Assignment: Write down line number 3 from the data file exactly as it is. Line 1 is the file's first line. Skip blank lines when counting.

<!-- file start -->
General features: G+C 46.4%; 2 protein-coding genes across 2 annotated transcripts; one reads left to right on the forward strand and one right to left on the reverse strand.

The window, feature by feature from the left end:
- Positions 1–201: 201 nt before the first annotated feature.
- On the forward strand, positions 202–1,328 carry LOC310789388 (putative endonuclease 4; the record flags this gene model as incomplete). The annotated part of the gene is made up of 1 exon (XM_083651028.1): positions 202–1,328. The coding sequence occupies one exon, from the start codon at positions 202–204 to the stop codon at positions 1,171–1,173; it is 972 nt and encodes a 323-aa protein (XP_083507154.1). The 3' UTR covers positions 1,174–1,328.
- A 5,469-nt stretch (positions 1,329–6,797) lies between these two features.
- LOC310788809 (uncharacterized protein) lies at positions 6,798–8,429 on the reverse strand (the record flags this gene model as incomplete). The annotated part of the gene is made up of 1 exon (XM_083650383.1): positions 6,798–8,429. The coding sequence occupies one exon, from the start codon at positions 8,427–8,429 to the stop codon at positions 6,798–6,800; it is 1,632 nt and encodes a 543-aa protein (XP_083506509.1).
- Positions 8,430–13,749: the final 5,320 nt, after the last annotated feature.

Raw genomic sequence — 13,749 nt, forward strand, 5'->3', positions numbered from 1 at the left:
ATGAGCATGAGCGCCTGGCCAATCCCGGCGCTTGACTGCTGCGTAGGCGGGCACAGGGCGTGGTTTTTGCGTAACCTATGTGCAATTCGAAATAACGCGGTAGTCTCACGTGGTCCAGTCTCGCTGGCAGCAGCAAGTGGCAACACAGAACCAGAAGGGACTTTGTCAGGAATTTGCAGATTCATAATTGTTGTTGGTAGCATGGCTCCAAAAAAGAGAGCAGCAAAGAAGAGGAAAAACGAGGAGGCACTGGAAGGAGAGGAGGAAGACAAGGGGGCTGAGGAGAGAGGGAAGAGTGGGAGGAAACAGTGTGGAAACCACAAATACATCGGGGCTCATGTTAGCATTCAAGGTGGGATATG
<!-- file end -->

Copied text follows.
- Positions 1–201: 201 nt before the first annotated feature.